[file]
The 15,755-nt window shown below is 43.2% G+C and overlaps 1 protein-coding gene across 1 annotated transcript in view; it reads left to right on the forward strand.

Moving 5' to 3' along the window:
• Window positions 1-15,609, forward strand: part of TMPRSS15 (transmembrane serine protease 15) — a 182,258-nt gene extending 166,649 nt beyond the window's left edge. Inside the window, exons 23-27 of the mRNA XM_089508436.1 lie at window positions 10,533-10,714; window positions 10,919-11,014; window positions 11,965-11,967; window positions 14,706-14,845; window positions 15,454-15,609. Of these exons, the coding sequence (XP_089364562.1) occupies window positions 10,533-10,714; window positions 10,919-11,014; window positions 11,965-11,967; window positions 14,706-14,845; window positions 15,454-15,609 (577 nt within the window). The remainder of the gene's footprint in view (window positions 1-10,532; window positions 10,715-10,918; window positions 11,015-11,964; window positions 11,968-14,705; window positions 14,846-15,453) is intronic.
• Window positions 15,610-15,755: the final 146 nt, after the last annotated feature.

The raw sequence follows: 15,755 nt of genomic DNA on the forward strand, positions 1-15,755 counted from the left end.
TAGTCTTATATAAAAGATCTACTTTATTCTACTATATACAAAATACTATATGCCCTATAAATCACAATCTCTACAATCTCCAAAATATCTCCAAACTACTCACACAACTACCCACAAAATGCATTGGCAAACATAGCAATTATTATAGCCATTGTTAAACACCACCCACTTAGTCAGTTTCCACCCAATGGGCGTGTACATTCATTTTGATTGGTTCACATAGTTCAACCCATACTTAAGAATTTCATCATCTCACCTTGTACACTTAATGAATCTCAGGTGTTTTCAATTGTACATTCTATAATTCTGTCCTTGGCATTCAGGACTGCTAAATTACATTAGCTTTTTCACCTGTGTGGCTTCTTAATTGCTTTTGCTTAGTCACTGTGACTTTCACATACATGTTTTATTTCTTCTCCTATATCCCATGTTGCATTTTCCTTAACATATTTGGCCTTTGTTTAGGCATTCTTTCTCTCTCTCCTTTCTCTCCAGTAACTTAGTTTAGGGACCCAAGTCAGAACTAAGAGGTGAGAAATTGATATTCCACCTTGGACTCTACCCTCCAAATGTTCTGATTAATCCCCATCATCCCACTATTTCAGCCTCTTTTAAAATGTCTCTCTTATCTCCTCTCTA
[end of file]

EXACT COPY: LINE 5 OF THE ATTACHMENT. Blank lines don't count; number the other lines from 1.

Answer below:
The raw sequence follows: 15,755 nt of genomic DNA on the forward strand, positions 1-15,755 counted from the left end.